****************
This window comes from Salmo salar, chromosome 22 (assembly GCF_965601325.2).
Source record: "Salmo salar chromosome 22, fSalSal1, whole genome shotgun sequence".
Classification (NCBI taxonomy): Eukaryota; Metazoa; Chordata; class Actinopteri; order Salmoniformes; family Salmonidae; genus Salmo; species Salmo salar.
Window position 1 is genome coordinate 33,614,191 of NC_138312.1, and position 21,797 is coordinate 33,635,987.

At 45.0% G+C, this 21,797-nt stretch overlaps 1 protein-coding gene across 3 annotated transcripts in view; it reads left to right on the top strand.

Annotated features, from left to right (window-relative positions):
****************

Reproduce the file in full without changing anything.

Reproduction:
This window comes from Salmo salar, chromosome 22 (assembly GCF_965601325.2).
Source record: "Salmo salar chromosome 22, fSalSal1, whole genome shotgun sequence".
Classification (NCBI taxonomy): Eukaryota; Metazoa; Chordata; class Actinopteri; order Salmoniformes; family Salmonidae; genus Salmo; species Salmo salar.
Window position 1 is genome coordinate 33,614,191 of NC_138312.1, and position 21,797 is coordinate 33,635,987.

At 45.0% G+C, this 21,797-nt stretch overlaps 1 protein-coding gene across 3 annotated transcripts in view; it reads left to right on the top strand.

Annotated features, from left to right (window-relative positions):